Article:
The cast is literally a “who’s who” of Spanish horror and exploitation (ok, so there’s no Jack Taylor, Patty Shepard, Alberto Dalbes or Helga Liné, so I guess I’m wrong). Alberto de Mendoza (who here resembles a slightly younger Bernie Madoff) and Nadiuska (a ravishing German-born Sophia Loren look-alike) are the leads, but the rest of the cast (starting with the always breathtaking Perschy, who dubbed her own voice for this English presentation) are far more interesting. The King of Spanish Horror, Paul Naschy, plays one of the houseguests, and he makes the most of a limited, ambiguous character who grows more selfish, trigger happy and villainous as the film progresses. Naschy’s Borne is constantly pouring on the hard liquor, leading up to a humorous scene where he’s repulsed after resorting to sipping a glass of milk in the pantry. Lovely Teresa Gimpera is probably best known for the acclaimed art film THE SPIRIT OF THE BEEHIVE, but horror fans best remember her for her roles in HANNAH QUEEN OF THE VAMPIRES (CRYPT OF THE LIVING DEAD) and the Italian-made vampire film, NIGHT OF THE DEVILS. Julia Saly, here as one of the pretty “hired” girls, was one of Naschy’s favorite leading ladies from his mid 1970s to early 1980s period, and she’s probably best remembered as Countess Elisabeth Bathory opposite Naschy’s Waldemar Daninsky in NIGHT OF THE WEREWOLF/THE CRAVING. Antonio Mayans (aka Robert Foster) also had a small role opposite Naschy’s imbecile killer in THE HUNCHBACK OF THE MORGUE, but he would soon appear in countless films directed by Jess Franco, including DEVIL HUNTER, WHITE CANNIBAL QUEEN, DIAMONDS OF KILIMANDJARO and THE MANSION OF THE LIVING DEAD. Here as a houseguest who suddenly becomes animal like, eating off a plate like a dog and crawling naked (yuk!) on the floor on all fours, rotund character actor Ricardo Palacios is probably best known as the Mexican bandit who dares to defy Christopher Lee’s master criminal in Franco’s KISS AND KILL/BLOOD OF FU MANCHU, but he too has appeared before on screen with Naschy, going as far back as the late 1960s. Some reference books list Tony Kendall as part of the cast, but he’s nowhere to be found in the film.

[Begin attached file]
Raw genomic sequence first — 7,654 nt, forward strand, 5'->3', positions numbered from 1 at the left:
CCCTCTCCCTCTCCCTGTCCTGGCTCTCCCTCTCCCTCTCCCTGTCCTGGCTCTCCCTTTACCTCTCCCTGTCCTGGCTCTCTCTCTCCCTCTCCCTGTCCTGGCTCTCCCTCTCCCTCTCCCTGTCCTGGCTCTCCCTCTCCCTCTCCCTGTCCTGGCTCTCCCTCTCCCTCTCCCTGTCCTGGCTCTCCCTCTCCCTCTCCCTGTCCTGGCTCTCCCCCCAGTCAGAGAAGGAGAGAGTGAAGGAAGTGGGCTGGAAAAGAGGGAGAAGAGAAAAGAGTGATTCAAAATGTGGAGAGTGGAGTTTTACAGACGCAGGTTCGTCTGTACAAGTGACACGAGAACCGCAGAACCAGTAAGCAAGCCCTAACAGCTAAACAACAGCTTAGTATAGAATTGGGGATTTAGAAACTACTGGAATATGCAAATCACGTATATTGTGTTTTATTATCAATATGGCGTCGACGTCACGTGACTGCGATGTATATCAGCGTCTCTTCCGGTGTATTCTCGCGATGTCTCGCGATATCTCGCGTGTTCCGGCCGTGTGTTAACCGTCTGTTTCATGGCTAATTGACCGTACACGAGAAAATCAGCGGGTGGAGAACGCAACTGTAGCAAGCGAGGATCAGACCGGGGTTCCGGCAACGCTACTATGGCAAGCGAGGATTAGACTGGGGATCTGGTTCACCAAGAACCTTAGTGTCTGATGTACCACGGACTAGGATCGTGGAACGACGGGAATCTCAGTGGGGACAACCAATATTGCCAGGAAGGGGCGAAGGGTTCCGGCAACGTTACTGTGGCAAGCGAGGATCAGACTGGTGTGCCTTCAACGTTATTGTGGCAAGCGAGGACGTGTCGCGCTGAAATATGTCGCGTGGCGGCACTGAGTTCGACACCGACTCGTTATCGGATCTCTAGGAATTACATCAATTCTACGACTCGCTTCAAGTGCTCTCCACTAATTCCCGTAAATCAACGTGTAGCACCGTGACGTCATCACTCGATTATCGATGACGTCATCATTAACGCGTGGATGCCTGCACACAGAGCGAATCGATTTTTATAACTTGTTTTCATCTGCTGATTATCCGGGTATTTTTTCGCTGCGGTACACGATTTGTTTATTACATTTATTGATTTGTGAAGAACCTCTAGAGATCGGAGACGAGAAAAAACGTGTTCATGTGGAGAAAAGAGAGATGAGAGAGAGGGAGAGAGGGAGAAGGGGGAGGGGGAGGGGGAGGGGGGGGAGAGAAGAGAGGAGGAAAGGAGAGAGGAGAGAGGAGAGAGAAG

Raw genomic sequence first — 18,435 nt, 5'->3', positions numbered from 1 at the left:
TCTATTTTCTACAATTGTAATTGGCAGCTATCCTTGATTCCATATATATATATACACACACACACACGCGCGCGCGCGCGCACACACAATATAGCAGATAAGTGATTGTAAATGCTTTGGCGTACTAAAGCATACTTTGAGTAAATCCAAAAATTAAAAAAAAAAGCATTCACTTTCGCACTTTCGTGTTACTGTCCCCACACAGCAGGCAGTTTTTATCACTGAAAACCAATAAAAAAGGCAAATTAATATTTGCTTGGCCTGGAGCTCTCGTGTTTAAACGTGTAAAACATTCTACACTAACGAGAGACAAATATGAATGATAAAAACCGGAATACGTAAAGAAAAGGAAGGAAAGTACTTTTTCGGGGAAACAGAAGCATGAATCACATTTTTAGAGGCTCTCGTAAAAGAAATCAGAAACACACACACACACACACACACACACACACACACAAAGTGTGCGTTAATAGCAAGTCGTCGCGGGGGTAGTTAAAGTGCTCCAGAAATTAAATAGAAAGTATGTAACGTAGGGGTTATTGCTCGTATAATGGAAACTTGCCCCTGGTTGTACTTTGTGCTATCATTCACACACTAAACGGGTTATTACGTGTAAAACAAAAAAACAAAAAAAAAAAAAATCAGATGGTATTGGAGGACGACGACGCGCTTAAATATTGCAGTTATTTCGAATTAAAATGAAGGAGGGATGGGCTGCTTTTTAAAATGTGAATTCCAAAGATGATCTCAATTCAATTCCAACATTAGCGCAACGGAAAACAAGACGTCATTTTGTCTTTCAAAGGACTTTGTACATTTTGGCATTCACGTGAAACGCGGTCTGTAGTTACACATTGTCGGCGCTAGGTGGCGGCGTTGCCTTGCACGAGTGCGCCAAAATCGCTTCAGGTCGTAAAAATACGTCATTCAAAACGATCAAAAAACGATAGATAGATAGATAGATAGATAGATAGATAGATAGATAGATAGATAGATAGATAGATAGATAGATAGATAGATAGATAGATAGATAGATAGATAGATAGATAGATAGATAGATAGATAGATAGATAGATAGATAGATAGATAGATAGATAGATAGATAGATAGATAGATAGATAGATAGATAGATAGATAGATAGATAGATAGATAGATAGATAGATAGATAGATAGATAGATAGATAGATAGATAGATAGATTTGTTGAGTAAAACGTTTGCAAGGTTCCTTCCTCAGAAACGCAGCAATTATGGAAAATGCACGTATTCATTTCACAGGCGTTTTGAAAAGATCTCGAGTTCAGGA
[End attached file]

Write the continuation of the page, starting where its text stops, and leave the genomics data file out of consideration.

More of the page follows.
Though produced in 1975, THE PEOPLE WHO OWN THE DARK didn’t reach U.S. shores until 1980 (when it was apparently released by Sean Cunningham), with a misleading ad campaign which made it look more like a devil cult horror film than an apocalyptic sci-fi thriller. With U.S. prints reportedly running shorter than what played in Europe, the names of the cast were also removed, and the U.S. posters and ads displayed anglicized monikers or changed the cast names altogether (as replicated on this Region 0 DVD’s cover). Code Red’s DVD presents two different presentations of the U.S. 82-minute theatrical version. The first version is 1.78:1 widescreen and anamorphic, transferred from a Fuji color 35mm print with a fair share of red spots and emulsion scratches, as well as a few messy reel changes and some opening missing footage (caused by print damage), making it clock in at closer to 79 minutes. Despite the imperfections, colors are generally good throughout and detail is sharp, and the mono audio is fair to good, with the expected scratchiness that comes with a well-worn print source. The other version is taken from a 1 inch Sun Video release (it quickly became a collector’s item back in the days of VHS), which is full frame (the camera’s original black hard mattes are in view on the top and bottom) and a bit on the dark and fuzzy side, but perfectly watchable (though no showcase for your HD television). The mono audio track carries a buzzing noise, so you’ll have to turn the volume up pretty loud to get the gist of the dialog. A rare but washed-out theatrical trailer for the film is included, as are trailers for other Code Red DVD releases, included the long-awaited DEVIL’S EXPRESS. (George R. Reis)